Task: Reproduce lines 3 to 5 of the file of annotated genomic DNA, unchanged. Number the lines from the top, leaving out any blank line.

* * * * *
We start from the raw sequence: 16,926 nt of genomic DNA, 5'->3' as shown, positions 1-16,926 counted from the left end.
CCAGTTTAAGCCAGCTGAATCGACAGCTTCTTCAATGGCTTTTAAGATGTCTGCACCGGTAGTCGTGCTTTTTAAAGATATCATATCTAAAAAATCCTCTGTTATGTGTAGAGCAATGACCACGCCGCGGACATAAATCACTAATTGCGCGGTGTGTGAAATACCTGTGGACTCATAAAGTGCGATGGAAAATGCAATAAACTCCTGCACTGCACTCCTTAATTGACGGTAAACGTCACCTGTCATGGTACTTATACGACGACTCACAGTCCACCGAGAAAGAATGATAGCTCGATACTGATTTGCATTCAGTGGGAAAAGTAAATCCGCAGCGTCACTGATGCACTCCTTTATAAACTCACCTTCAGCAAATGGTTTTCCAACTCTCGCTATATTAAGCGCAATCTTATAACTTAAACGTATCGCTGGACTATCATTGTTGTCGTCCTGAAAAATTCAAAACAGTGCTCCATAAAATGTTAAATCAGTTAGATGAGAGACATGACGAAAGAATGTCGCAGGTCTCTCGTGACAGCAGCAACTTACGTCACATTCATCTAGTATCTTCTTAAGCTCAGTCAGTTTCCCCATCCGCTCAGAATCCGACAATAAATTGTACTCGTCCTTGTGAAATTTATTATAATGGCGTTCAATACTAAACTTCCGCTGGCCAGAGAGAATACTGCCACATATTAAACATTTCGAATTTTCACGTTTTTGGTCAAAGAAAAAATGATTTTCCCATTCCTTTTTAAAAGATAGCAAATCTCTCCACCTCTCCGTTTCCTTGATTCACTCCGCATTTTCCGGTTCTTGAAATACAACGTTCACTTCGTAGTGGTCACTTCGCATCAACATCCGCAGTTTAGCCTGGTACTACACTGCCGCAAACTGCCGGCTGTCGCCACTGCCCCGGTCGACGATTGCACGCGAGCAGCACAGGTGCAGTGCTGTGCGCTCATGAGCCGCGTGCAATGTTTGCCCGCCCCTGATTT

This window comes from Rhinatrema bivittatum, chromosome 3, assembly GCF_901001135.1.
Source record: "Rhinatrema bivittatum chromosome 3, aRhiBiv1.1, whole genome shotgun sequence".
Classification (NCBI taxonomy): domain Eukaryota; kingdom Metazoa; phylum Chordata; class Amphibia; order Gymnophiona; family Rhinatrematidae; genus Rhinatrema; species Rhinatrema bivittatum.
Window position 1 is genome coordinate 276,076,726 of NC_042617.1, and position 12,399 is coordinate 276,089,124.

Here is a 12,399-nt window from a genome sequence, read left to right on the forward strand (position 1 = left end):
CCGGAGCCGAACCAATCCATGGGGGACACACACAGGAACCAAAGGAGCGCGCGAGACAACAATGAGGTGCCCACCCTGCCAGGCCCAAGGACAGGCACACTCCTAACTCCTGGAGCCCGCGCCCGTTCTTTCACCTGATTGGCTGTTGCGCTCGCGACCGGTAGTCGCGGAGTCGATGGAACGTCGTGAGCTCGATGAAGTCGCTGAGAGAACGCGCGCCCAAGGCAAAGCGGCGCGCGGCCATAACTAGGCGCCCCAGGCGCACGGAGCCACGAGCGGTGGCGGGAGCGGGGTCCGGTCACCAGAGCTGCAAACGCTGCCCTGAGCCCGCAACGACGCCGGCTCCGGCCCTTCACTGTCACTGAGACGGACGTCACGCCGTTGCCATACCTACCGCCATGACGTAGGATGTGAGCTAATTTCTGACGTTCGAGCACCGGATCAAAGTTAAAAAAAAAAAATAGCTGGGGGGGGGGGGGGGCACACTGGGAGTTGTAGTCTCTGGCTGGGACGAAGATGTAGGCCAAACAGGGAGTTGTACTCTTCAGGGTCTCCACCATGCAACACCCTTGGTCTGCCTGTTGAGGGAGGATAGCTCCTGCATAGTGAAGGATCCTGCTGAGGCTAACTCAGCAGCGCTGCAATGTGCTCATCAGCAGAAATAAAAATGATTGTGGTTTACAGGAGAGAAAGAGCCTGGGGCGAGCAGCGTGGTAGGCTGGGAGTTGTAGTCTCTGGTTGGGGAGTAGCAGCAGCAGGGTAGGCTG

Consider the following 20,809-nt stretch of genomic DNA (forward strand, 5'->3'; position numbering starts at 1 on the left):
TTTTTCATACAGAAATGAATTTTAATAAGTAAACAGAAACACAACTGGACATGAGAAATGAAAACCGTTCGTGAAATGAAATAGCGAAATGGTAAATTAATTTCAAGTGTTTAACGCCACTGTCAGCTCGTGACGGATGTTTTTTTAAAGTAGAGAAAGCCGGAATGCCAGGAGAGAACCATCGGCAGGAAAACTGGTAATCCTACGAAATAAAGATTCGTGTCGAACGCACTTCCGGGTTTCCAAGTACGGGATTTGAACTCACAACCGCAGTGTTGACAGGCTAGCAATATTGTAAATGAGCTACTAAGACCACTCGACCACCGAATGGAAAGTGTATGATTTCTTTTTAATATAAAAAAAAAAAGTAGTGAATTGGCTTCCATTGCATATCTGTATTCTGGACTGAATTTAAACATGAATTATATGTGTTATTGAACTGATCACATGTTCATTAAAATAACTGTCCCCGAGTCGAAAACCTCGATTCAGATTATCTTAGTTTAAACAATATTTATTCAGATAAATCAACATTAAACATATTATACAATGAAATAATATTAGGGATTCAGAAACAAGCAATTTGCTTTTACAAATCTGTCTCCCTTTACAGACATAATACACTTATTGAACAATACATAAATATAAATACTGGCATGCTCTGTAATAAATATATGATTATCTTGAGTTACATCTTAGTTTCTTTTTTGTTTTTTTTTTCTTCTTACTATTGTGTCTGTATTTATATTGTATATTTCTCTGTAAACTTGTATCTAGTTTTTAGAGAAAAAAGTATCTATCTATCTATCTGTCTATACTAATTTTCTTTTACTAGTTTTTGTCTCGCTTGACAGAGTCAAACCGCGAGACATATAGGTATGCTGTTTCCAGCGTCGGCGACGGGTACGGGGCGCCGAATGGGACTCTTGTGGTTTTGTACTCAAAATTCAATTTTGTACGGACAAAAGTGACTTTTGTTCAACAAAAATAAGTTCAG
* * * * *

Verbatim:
This window comes from Rhinatrema bivittatum, chromosome 3, assembly GCF_901001135.1.
Source record: "Rhinatrema bivittatum chromosome 3, aRhiBiv1.1, whole genome shotgun sequence".
Classification (NCBI taxonomy): domain Eukaryota; kingdom Metazoa; phylum Chordata; class Amphibia; order Gymnophiona; family Rhinatrematidae; genus Rhinatrema; species Rhinatrema bivittatum.